Parental touch can relieve acute procedural pain in neonates and parents' anxiety

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The Neuroimaging Group, at the Department of Pediatrics, in collaboration with Bliss, the charity for babies born premature or sick, has launched a new suite of information resources for parents of neonates, designed to make them feel more confident about being involved in the care of their babies.

While evidence demonstrates that parents can play a positive role in comforting their baby during painful procedures, practice in the UK lags far behind. However new research by the Neuroimaging Group, published in the Lancet Child & Adolescent Health and Pain has brought further proof of the positive impact that being involved in their baby's care has on parents.

The Parental touch trial (Petal) aimed to assess whether parental touch at a speed of approximately 3 cm/s to optimally activate C-tactile nerve fibres, provides effective pain relief during a heel-prick procedure. While there was no difference in the babies' brain, behavioural or heart rate response to pain regardless of whether the parent touched their baby before or after the painful procedure, the findings did demonstrate that the majority of parents had positive emotions when involved in their child's care - such as feeling useful and reassured - and an overall decrease in parental anxiety after their participation.

These new resources, a combination of beautifully curated and informative videos, FAQs and online information content, have been developed in light of the collaboration with parents and healthcare professionals. They are free to access online and set out in detail the many ways that parents can touch and comfort babies of all gestations during painful procedures on the neonatal unit, including skin-to-skin care.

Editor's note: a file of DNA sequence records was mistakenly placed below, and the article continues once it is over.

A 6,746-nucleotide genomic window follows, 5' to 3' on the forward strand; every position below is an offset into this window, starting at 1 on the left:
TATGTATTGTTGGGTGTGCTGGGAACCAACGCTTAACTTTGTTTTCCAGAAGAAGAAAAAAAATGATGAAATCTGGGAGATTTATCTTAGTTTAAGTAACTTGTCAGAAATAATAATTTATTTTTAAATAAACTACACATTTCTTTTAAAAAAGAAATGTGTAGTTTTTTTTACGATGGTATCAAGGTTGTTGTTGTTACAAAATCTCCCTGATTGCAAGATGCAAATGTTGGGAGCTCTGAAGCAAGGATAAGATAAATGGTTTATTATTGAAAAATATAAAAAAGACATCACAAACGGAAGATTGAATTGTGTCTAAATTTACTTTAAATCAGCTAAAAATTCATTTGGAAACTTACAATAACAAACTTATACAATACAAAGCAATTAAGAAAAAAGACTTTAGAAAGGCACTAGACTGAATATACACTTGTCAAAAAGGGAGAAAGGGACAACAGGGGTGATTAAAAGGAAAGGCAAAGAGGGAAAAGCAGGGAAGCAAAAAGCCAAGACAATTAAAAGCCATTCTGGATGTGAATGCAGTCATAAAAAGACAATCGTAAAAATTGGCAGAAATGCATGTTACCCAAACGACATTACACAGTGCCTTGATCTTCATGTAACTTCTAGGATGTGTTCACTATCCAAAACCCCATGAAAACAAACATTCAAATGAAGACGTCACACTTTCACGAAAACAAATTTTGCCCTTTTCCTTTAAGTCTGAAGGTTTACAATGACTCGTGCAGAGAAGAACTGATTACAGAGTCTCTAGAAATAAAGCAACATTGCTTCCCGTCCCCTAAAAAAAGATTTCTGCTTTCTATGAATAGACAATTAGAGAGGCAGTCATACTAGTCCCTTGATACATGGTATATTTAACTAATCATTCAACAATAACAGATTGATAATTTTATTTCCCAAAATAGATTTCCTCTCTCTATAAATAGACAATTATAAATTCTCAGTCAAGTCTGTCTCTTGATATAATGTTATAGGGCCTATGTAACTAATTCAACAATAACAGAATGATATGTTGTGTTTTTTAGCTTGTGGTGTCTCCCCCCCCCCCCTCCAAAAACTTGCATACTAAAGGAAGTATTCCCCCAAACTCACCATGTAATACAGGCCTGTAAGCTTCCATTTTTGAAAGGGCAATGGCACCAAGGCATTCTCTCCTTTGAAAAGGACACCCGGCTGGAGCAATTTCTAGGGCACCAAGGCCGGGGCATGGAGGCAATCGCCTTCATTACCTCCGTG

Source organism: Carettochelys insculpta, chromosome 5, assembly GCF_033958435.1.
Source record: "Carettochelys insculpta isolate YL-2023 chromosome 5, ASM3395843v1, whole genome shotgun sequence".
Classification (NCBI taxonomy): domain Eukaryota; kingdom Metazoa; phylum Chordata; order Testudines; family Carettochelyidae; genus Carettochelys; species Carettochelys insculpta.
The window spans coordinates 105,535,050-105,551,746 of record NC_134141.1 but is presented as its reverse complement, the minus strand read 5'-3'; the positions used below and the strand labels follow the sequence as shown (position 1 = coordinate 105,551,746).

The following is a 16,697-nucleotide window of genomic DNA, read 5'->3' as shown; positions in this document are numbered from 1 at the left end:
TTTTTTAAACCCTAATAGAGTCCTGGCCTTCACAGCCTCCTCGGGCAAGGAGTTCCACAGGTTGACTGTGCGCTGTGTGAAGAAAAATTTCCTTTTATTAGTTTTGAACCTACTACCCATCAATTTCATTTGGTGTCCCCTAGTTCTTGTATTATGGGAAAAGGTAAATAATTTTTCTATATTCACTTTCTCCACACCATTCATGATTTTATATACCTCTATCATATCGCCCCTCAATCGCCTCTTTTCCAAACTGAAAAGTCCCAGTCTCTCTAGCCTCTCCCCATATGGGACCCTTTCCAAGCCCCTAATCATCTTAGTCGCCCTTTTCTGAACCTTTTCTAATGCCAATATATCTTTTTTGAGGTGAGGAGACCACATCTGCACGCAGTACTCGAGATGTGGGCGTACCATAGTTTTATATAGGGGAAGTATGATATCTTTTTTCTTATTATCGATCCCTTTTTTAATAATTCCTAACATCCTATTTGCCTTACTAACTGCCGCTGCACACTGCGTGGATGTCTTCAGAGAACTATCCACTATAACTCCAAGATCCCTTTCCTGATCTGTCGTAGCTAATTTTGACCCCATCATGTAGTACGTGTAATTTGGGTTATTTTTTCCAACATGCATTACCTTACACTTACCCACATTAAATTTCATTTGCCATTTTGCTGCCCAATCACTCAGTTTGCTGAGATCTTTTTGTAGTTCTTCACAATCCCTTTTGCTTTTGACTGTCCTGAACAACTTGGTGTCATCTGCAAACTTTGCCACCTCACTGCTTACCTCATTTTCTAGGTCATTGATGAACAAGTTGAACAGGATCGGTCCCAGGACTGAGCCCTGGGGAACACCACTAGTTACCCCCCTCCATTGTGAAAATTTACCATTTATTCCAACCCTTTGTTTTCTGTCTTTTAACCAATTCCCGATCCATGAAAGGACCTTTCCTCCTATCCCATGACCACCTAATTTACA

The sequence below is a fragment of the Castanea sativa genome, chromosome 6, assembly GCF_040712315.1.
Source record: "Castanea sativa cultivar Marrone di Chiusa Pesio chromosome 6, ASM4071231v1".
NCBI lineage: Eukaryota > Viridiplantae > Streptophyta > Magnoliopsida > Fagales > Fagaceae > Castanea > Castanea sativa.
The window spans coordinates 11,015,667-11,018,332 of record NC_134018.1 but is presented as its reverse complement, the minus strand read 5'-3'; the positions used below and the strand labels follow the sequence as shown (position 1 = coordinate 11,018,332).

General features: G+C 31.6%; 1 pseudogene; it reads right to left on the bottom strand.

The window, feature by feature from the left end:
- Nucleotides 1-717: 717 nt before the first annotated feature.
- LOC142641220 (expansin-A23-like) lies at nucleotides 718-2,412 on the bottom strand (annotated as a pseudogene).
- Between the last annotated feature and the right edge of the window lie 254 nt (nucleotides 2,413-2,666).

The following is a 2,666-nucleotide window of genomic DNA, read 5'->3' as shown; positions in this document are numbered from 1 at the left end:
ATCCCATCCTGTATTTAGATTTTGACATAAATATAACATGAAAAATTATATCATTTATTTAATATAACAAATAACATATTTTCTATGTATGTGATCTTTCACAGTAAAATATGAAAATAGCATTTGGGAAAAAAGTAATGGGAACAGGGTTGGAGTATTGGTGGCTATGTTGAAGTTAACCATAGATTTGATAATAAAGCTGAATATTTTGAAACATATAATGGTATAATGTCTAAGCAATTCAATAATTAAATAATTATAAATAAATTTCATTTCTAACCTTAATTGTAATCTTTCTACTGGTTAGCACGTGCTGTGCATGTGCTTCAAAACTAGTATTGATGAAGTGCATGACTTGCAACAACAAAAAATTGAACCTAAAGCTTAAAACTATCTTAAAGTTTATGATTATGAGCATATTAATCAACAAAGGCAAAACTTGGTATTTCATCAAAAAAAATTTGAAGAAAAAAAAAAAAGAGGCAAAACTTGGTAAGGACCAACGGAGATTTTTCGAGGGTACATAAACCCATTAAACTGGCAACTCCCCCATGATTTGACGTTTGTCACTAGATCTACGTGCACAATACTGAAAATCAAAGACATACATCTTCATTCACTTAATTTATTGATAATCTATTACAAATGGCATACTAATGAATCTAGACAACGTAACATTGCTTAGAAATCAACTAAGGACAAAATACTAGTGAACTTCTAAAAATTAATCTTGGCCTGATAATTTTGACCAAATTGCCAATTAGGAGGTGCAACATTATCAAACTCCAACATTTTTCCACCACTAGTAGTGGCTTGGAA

Commenting on the research in an accompanying Lancet Child and Adolescent Health editorial, Ruth Guinsburg, said: "This study is an example of excellence in research. The trial was carefully designed with a clear question, strict inclusion and exclusion criteria, a well-designed and reproducible intervention based on biological plausibility, and defined outcomes, with the strength of using an objective rather than a subjective measure of pain. Only with trials like this might we transform faith in science and test the efficacy of traditional aspects of parental care in order to incorporate them, or not, in bundles to alleviate the pain in neonates."

Dr. Rebeccah Slater, Professor of Pediatric Neuroscience and Senior Wellcome Fellow at the Neuroimaging Group, said: "Working with parents, babies and healthcare professionals to better understand how we can support premature and sick babies during painful procedures has been a highlight of my career.

"Developing these resources with Bliss has placed families at the heart of all the research we do, and has directly improved our engagement with families and the quality of our research. We will continue to find new ways to support parents and their babies when painful procedures form an essential component of neonatal care."